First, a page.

We have all been there. We have been on the playground as a child. We have been teased about our appearance: our size, our clothes, our hair. We have all reacted differently. Some of us have gotten into fights. Others of us have had our friends defend us. Some of us have withdrawn and avoided the playground at all costs.
Indoor activities, especially video games and watching TV, become the norm, as does the ease of snacking…snacking on something sweet (ice cream, cookies, cake) or salty (chips, pretzels) while drinking sugary drinks (soda, energy drinks).
These activities are all reactionary to outside interactions, which, sadly, often follow us into adulthood. Our perceptions of ourselves, even as young children, affect our physical and mental states. This can lead to major health issues as children and have lasting effects on us as adults.
A change in the home environment can help parents struggling with their own self-image and health challenges. These home changes can also affect children in a positive way.
According the the Center for Disease Control and Prevention, 35% of adults and 17% of children in the United States are currently diagnosed as obese. In adults, some cultural groups have higher obesity rates than others, particularly non-Hispanic blacks, Hispanics, and non-Hispanic Asians. Age, education, and economic status can also affect obesity in adults. Childhood obesity has been linked to the education and income of the adults in the household.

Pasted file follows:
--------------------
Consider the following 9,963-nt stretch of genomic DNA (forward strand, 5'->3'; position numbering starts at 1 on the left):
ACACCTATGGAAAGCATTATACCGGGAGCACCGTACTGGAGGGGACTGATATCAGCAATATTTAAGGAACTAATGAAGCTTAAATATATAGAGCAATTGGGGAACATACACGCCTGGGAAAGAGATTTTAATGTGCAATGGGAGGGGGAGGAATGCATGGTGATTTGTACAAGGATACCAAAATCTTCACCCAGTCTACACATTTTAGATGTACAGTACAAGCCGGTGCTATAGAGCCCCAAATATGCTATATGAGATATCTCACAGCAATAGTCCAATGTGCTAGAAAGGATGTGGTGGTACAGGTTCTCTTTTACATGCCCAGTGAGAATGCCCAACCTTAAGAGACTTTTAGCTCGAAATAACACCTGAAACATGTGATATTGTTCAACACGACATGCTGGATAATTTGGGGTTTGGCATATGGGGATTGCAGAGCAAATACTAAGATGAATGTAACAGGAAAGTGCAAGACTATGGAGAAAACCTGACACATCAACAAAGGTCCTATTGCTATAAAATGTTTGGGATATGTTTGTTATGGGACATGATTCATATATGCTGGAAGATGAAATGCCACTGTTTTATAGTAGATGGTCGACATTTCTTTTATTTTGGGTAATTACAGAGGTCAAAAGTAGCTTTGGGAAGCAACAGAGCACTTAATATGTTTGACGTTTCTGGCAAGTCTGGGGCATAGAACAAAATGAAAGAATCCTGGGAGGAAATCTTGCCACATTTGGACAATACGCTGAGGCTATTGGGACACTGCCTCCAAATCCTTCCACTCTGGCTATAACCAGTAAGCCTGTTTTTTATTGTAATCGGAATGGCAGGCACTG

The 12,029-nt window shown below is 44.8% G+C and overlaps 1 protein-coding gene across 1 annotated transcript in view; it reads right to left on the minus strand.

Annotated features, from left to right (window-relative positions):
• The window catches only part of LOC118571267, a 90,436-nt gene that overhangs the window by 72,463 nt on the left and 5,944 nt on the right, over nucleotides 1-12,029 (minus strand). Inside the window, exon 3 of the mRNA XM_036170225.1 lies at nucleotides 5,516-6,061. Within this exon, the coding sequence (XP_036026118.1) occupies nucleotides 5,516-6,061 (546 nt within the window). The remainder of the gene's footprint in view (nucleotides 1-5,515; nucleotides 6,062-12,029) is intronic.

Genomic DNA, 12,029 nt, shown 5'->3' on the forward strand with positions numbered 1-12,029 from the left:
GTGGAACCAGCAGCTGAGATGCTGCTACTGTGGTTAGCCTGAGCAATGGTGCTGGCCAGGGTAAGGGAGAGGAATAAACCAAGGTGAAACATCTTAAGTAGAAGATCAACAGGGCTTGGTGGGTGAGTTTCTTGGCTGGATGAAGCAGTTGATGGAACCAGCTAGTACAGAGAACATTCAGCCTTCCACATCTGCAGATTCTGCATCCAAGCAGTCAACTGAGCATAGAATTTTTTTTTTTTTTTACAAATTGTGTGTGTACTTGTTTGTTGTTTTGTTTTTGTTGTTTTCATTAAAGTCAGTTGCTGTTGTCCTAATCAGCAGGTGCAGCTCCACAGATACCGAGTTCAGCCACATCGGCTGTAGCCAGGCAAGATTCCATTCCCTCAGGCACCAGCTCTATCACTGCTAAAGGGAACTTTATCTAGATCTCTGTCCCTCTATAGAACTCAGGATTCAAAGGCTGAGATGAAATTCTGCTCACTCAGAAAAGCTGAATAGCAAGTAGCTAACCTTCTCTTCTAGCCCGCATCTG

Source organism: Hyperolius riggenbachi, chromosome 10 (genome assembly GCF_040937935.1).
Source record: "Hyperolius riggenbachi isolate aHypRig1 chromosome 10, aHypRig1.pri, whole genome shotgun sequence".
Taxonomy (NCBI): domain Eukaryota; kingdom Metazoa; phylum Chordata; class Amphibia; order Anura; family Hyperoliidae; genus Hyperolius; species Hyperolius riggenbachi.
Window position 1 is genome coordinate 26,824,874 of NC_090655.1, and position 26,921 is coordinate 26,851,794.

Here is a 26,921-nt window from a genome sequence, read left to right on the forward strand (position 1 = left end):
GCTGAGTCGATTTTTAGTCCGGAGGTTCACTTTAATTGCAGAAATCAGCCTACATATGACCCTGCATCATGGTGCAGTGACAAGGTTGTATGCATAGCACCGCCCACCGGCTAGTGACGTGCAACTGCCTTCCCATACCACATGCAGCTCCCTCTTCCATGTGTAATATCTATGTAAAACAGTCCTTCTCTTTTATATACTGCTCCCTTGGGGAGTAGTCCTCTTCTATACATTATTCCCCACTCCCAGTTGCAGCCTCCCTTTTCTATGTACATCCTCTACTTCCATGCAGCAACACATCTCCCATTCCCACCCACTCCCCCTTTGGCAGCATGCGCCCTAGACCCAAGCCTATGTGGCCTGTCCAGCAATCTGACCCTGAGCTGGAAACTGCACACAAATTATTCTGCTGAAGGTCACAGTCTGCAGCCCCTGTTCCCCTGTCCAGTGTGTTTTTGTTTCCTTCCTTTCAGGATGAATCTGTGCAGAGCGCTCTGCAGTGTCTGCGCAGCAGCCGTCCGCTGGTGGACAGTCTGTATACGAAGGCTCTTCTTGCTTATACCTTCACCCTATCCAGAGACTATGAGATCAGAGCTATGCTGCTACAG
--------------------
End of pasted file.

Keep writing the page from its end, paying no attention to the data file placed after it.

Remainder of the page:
Many states and communities have developed programs targeting the home as the primary setting to promote family health. These programs target areas that lack the resources with a positive, culturally appropriate message. Fit Families focuses large Hispanic population in New Mexico through the New Mexico Cooperative Extension Service and New Mexico State University. The University of Maryland Extension has a similar program through the Expanded Food and Nutrition Education Program (EFNEP).
In the home, and particularly with young children, parents set the first and primary example of healthy lifestyle choices, which can be affected by the following:
- accessibility to neighborhood grocery stores
- affordability of healthier food options
- accessibility of healthier food options in the kitchen
- knowledge of meal preparation and cooking
- designation of and commitment to family mealtimes (often restricted to specific locations such as a dining table)
- encouragement of and participation in age-appropriate physical activity
- limitation of excessive screen time (television, tablets, computers, and other devices)
- positive reinforcement and support
While there are many external influences that can alter our perceptions of ourselves, a positive home environment that encourages a healthy lifestyle with good nutrition and recreational or organized exercise can lead to a positive view of ourselves and our children.
Contact the specialists at your local Metabolic Medical Center to design your family weight management program and take control of you and your family’s self image.